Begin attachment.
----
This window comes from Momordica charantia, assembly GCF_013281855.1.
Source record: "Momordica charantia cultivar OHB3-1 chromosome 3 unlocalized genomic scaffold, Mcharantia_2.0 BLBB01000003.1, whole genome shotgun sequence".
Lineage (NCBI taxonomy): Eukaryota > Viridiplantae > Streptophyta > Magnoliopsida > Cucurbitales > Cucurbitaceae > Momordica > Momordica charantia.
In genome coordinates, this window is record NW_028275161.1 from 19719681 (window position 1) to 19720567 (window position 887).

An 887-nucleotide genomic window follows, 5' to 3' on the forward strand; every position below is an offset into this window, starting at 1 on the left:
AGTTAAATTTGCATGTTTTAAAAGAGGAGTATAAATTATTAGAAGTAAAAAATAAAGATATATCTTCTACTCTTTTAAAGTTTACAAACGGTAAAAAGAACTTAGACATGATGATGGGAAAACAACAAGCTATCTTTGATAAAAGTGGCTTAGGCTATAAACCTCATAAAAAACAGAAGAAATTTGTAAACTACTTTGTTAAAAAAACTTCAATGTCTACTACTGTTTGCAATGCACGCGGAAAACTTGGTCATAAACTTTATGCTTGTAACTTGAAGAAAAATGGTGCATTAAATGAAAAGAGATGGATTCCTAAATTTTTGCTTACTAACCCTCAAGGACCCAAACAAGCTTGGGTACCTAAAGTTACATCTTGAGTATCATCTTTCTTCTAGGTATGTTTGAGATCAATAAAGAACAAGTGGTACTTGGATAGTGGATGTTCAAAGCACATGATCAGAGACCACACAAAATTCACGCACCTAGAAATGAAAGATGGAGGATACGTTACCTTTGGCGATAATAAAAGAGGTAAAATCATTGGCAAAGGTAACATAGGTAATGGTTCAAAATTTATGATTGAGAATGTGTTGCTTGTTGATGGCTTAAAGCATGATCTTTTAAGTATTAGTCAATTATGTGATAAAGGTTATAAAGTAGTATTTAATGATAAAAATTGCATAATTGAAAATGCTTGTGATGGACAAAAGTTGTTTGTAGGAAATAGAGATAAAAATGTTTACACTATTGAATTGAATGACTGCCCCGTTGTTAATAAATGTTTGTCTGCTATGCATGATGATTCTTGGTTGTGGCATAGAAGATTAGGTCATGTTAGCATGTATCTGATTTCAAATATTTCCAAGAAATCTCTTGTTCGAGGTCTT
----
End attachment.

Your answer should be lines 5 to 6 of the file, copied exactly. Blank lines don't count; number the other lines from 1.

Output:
An 887-nucleotide genomic window follows, 5' to 3' on the forward strand; every position below is an offset into this window, starting at 1 on the left:
AGTTAAATTTGCATGTTTTAAAAGAGGAGTATAAATTATTAGAAGTAAAAAATAAAGATATATCTTCTACTCTTTTAAAGTTTACAAACGGTAAAAAGAACTTAGACATGATGATGGGAAAACAACAAGCTATCTTTGATAAAAGTGGCTTAGGCTATAAACCTCATAAAAAACAGAAGAAATTTGTAAACTACTTTGTTAAAAAAACTTCAATGTCTACTACTGTTTGCAATGCACGCGGAAAACTTGGTCATAAACTTTATGCTTGTAACTTGAAGAAAAATGGTGCATTAAATGAAAAGAGATGGATTCCTAAATTTTTGCTTACTAACCCTCAAGGACCCAAACAAGCTTGGGTACCTAAAGTTACATCTTGAGTATCATCTTTCTTCTAGGTATGTTTGAGATCAATAAAGAACAAGTGGTACTTGGATAGTGGATGTTCAAAGCACATGATCAGAGACCACACAAAATTCACGCACCTAGAAATGAAAGATGGAGGATACGTTACCTTTGGCGATAATAAAAGAGGTAAAATCATTGGCAAAGGTAACATAGGTAATGGTTCAAAATTTATGATTGAGAATGTGTTGCTTGTTGATGGCTTAAAGCATGATCTTTTAAGTATTAGTCAATTATGTGATAAAGGTTATAAAGTAGTATTTAATGATAAAAATTGCATAATTGAAAATGCTTGTGATGGACAAAAGTTGTTTGTAGGAAATAGAGATAAAAATGTTTACACTATTGAATTGAATGACTGCCCCGTTGTTAATAAATGTTTGTCTGCTATGCATGATGATTCTTGGTTGTGGCATAGAAGATTAGGTCATGTTAGCATGTATCTGATTTCAAATATTTCCAAGAAATCTCTTGTTCGAGGTCTT